ABSTRACT: Diagnosis of pulmonary tuberculosis (TB) among human immunodeficiency virus (HIV) patients remains complex and demands easy to perform and accurate tests. Xpert®MTB/RIF (MTB/RIF) is a molecular TB diagnostic test which is rapid and convenient; the test requires minimal human resources and reports results within two hours. The majority of performance studies of MTB/RIF have been performed in high HIV burden settings, thus TB diagnostic studies among HIV patients in low HIV prevalence settings such as Peru are still needed.
From April 2010 to May 2011, HIV-positive patients with high clinical suspicion of TB were enrolled from two tertiary hospitals in Lima, Peru. Detection of TB by MTB/RIF was compared to a composite reference standard Löwenstein-Jensen (LJ) and liquid culture. Detection of rifampicin resistance was compared to the LJ proportion method. We included 131 patients, the median CD4 cell count was 154.5 cells/mm(3) and 45 (34.4%) had TB. For TB detection among HIV patients, sensitivity of MTB/RIF was 97.8% (95% CI 88.4-99.6) (44/45); specificity was 97.7% (95% CI 91.9-99.4) (84/86); the positive predictive value was 95.7% (95% CI 85.5-98.8) (44/46); and the negative predictive value, 98.8% (95% CI 93.6-99.8) (84/85). MTB/RIF detected 13/14 smear-negative TB cases, outperforming smear microscopy [97.8% (44/45) vs. 68.9% (31/45); p = 0.0002]. For rifampicin resistance detection, sensitivity of MTB/RIF was 100% (95% CI 61.0-100.0) (6/6); specificity was 91.0% (95% CI 76.4-96.9) (30/33); the positive predictive value was 66.7% (95% CI 35.4-87.9) (6/9); and the negative predictive value was 100% (95% CI 88.7 -100.0) (30/30).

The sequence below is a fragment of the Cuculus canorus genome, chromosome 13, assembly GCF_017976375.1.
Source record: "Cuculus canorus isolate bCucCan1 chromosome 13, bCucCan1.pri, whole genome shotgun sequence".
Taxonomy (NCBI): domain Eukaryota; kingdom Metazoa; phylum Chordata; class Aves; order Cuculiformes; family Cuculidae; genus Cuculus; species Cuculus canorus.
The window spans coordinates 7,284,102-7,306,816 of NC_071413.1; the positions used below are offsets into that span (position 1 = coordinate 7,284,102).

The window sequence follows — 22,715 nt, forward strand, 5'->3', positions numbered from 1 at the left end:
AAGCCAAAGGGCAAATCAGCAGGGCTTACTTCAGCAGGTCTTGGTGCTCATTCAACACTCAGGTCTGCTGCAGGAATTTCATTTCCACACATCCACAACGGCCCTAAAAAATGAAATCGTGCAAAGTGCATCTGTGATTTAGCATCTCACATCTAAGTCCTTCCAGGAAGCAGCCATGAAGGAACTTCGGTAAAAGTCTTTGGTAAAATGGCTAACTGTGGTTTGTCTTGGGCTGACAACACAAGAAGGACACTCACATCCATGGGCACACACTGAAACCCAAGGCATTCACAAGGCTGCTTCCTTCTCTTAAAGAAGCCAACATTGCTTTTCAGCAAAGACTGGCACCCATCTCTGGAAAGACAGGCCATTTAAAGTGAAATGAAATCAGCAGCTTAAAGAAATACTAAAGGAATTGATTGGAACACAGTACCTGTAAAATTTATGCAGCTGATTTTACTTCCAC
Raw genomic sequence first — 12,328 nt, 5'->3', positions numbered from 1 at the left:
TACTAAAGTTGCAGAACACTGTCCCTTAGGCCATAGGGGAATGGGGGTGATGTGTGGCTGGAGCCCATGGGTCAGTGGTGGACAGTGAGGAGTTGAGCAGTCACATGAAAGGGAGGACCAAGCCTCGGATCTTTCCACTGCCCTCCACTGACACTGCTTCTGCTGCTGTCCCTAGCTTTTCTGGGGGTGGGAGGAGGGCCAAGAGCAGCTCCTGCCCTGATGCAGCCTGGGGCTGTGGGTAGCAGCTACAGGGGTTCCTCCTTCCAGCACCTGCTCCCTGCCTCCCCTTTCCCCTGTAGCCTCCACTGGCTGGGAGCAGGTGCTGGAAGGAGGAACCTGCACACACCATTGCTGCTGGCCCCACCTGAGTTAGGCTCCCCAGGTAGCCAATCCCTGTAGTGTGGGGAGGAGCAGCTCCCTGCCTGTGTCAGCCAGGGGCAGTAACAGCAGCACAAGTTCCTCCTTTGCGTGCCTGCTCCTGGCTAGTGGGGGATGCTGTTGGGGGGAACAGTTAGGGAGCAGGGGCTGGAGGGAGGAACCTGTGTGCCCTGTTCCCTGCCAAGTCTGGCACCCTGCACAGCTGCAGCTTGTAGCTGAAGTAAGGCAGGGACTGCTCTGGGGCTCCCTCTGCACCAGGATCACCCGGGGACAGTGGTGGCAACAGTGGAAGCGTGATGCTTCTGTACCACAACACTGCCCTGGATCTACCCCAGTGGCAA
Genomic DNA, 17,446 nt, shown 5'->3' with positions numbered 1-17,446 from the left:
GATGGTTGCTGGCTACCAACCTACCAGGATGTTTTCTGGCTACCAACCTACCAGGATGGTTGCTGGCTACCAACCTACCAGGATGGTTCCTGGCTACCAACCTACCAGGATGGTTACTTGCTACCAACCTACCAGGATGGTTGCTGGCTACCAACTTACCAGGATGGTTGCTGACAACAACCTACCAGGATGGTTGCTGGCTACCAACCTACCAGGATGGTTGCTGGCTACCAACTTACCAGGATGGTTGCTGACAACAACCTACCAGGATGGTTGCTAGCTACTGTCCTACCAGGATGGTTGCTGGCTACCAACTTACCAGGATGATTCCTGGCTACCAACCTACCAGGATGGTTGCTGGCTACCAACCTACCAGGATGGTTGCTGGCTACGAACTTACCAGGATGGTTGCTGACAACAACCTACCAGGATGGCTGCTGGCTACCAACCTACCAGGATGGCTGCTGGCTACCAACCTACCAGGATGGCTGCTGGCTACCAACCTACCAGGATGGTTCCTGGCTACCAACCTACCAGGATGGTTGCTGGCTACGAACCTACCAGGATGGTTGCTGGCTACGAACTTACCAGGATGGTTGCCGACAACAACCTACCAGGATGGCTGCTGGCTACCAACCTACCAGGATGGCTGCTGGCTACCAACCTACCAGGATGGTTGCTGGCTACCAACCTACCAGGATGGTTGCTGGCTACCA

In HIV patients in our population with a high clinical suspicion of TB, MTB/RIF performed well for TB diagnosis and outperformed smear microscopy.
PLoS ONE 01/2012; 7(9):e44626. · 4.09 Impact Factor
ABSTRACT: In high multidrug resistant (MDR) tuberculosis (TB) prevalence areas, drug susceptibility testing (DST) at diagnosis is recommended for patients with risk factors for MDR. However, this approach might miss a substantial proportion of MDR-TB in the general population. We studied primary MDR in patients considered to be at low risk of MDR-TB in Lima, Peru.
We enrolled new sputum smear-positive TB patients who did not report any MDR-TB risk factor: known exposure to a TB patient whose treatment failed or who died or who was known to have MDR-TB; immunosuppressive co-morbidities, ex prison inmates; prison and health care workers; and alcohol or drug abuse. A structured questionnaire was applied to all enrolled participants to confirm the absence of these factors and thus minimize underreporting. Sputum from all participants was cultured on Löwenstein-Jensen media and DST for first line drugs was performed using the 7H10 agar method.
Of 875 participants with complete data, 23.2% (203) had risk factors for MDR-TB elicited after enrolment. Among the group with no reported risk factors who had a positive culture, we found a 6.3% (95%CI 4.4-8.3) (37/584) rate of MDR-TB. In this group no epidemiological characteristics were associated with MDR-TB. Thus, in this group, multidrug resistance occurred in patients with no identifiable risk factors.